Perks: Access to online textbooks, videos etc.
Payment:  2,000 JPY or 16 USD/hr  (Bank Transfer / Paypal Only)
Experience:
Send in a resume. Had two 5~10 minute interviews where you perform a mock lesson on the spot. If you live in Japan, you can opt for the higher JPY payment, but need to give them your My Number card.


YesNo  – Interesting online school but offered real life lessons only.

→Teacher DataBases←

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Charges students by contact information.
~2 Contacts =  ¥1,800
~5 Contacts =  ¥2,800
Tutors: Free Account
Sign Up:  Very Easy, Simple profile page
Very popular site in Japan, with many teachers and stiff competition. Also, the business strategy doesn’t help the discovery of new teachers.


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Charges students by contact information.
~5 Contacts =  ¥3,910
Price for tutors: Free
Sign up: Kind of Annoying – long form, but all straight forward information.
Also very popular site in Japan. I personally got a student from this site, relatively fast. Friends have also had good luck finding students here.


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Price for tutors: Free
Price for students: Free
Sign up: 5 mins – Need to fill in alot of information, including schedule and interest, but they are all pull-downs or buttons.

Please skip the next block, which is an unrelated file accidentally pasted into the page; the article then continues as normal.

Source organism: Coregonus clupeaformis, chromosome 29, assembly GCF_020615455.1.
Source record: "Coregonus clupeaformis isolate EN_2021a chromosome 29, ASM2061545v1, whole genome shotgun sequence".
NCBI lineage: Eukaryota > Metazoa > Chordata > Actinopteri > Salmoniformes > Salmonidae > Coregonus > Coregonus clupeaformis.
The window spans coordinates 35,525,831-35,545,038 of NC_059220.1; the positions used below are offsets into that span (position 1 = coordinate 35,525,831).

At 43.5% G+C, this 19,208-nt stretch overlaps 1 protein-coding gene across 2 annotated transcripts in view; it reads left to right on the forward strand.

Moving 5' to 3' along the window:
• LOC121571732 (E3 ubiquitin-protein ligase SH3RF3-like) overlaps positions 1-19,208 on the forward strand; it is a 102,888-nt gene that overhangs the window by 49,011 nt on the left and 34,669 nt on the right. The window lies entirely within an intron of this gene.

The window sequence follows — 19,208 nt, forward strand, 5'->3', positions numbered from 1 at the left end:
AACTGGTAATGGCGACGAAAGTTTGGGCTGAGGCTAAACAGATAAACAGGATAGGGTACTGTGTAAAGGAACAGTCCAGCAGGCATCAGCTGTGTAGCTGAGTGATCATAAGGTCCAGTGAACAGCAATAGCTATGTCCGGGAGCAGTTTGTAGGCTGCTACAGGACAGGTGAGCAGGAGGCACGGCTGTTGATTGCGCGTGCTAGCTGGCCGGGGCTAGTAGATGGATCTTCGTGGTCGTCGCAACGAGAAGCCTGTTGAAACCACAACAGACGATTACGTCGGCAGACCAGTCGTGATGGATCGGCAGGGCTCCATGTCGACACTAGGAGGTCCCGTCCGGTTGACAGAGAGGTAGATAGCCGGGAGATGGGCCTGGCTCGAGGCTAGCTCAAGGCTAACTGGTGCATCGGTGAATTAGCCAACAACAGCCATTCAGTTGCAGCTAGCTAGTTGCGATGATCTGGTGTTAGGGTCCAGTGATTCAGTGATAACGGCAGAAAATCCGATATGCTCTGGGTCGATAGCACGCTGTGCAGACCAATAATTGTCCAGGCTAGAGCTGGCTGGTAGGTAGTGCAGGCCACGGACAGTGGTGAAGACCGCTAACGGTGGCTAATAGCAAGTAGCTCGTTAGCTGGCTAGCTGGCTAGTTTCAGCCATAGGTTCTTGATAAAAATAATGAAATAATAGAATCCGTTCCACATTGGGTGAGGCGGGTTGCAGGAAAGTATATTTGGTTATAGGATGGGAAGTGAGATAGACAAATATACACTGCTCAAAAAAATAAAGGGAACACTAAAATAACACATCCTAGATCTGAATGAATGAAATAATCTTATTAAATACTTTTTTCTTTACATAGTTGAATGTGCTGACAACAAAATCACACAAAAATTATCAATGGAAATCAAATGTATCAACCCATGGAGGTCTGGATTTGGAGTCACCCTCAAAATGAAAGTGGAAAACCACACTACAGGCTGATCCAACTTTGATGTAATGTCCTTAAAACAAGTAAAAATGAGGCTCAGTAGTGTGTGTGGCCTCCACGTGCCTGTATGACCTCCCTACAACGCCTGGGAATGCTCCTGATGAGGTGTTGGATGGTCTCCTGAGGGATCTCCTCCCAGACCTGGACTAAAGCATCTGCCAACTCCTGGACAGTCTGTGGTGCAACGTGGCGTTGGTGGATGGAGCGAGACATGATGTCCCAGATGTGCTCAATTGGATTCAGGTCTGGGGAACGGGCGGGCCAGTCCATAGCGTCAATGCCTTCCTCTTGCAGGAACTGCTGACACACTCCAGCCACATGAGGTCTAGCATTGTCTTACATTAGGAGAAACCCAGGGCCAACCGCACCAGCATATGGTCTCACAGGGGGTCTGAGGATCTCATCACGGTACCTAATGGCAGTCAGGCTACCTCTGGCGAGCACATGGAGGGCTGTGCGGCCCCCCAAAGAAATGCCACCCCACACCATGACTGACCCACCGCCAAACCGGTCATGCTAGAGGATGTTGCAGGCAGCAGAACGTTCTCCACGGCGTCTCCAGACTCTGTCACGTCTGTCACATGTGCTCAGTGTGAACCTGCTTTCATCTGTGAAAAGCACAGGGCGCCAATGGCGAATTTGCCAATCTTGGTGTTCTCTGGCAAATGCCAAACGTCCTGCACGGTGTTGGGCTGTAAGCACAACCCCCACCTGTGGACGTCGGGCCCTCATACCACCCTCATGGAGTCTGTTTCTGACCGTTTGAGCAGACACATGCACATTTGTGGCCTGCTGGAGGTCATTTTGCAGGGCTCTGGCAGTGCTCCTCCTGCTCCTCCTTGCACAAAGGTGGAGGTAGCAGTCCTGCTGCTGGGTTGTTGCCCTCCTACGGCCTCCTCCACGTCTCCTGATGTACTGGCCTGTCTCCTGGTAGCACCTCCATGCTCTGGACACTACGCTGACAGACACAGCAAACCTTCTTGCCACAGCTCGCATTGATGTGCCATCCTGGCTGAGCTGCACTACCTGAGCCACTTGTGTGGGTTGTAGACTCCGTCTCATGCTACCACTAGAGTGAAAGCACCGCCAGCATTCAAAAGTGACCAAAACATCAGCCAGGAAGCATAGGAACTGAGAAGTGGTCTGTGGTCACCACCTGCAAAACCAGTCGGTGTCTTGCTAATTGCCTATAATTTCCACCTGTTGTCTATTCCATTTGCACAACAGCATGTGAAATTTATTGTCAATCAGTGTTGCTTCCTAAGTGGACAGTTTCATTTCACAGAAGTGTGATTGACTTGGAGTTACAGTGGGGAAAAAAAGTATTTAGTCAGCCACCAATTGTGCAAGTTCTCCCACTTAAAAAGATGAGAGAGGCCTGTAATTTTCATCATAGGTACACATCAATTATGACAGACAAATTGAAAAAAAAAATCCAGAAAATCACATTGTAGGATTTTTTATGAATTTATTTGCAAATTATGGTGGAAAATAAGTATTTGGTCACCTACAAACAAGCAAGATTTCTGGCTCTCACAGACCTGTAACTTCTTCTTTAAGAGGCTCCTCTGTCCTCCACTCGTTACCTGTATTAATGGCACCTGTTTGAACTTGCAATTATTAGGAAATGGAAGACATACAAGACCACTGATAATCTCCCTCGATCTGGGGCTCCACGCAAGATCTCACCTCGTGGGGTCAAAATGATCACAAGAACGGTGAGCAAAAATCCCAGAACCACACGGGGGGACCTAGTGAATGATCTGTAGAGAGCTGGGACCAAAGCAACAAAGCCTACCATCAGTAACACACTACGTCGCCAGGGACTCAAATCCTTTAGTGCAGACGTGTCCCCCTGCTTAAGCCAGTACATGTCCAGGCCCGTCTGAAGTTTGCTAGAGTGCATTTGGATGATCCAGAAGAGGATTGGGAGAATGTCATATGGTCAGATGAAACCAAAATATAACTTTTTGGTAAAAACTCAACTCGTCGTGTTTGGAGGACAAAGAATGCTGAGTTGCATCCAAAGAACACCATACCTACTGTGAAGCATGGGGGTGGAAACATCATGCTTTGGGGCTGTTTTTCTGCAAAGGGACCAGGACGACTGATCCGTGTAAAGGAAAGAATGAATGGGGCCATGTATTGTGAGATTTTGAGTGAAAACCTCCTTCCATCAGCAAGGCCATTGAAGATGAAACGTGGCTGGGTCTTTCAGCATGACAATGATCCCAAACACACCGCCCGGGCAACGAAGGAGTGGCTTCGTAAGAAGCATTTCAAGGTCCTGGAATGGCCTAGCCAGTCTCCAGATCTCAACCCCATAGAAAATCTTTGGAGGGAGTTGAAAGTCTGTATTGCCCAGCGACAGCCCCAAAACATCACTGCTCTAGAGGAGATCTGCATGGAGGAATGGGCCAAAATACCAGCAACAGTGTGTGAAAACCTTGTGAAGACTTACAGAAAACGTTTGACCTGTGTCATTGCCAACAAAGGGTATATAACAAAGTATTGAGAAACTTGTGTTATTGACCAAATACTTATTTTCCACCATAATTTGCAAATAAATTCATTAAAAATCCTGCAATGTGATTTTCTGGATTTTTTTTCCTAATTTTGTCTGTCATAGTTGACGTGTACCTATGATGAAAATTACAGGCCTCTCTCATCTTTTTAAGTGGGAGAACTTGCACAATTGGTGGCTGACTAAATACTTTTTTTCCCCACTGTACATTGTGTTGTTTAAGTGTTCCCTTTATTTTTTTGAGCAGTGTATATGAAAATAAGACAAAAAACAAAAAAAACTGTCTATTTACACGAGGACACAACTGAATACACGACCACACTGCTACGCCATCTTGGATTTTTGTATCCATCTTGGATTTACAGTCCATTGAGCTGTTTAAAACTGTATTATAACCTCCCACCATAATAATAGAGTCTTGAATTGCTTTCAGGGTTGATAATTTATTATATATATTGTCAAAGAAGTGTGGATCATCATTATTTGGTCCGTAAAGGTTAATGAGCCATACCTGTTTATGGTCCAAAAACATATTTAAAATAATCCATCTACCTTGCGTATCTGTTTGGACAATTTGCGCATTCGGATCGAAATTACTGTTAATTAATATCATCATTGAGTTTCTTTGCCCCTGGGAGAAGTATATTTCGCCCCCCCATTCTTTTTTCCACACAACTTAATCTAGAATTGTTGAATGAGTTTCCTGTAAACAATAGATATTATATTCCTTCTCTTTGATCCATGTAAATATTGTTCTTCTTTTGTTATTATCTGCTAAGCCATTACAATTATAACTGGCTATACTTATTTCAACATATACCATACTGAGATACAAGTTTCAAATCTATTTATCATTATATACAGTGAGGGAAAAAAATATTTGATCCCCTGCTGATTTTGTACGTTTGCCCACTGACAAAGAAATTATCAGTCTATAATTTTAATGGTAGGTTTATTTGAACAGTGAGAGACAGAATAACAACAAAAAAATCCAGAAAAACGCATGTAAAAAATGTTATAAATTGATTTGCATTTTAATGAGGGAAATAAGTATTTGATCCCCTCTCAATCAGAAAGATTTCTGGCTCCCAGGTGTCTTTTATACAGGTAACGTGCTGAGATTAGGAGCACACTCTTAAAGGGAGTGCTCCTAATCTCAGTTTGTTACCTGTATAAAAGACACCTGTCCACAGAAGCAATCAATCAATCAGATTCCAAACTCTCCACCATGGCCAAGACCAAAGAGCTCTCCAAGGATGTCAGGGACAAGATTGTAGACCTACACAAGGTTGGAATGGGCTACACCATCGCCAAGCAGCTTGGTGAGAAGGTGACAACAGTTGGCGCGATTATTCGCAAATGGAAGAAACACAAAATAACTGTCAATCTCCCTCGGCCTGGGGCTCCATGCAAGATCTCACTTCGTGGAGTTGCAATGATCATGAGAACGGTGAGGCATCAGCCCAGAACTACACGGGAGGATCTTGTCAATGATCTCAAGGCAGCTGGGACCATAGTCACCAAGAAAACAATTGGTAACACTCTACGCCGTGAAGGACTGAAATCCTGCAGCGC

Overall:  Very interesting site that is completely FREE for both Students and Teachers. On top of that, teachers are able to search students and email them, which is defiantly a feature I will be using.


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Price Students: Free
Price Tutor: Free
Sign up: 10 mins – The process is pretty annoying. Picture is required right away. Need to select railway and station information right away.
Overall:  Student page is smartphone accessible *only smartphone* There is a clear and very customizable group lessons, location and schedule. Looks very promising.


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Price Tutors: Free
Sign up: 1 min – super easy to create an account. You can set up your profile afterward.
Overall: Different than other sites. This is a job search site for ESL teachers. Created by ESL teachers for ESL teachers, it launched earlier this year. Excited to see what good can come of it.


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Cost Teachers: Free
Cost Students:
Sign Up:  Account creation is easy, but there is a quick quiz on the site’s policy and guidelines.
Overall: The site uses its own coin based currency. Students buy anywhere fro 80 ~300 coins. Lessons average at 9 coins. What sets them apart, they have corporate plans, so you should see a good healthy amount of students.


121sensei.com

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Teachers: Free
Students: 5 contacts =¥3,500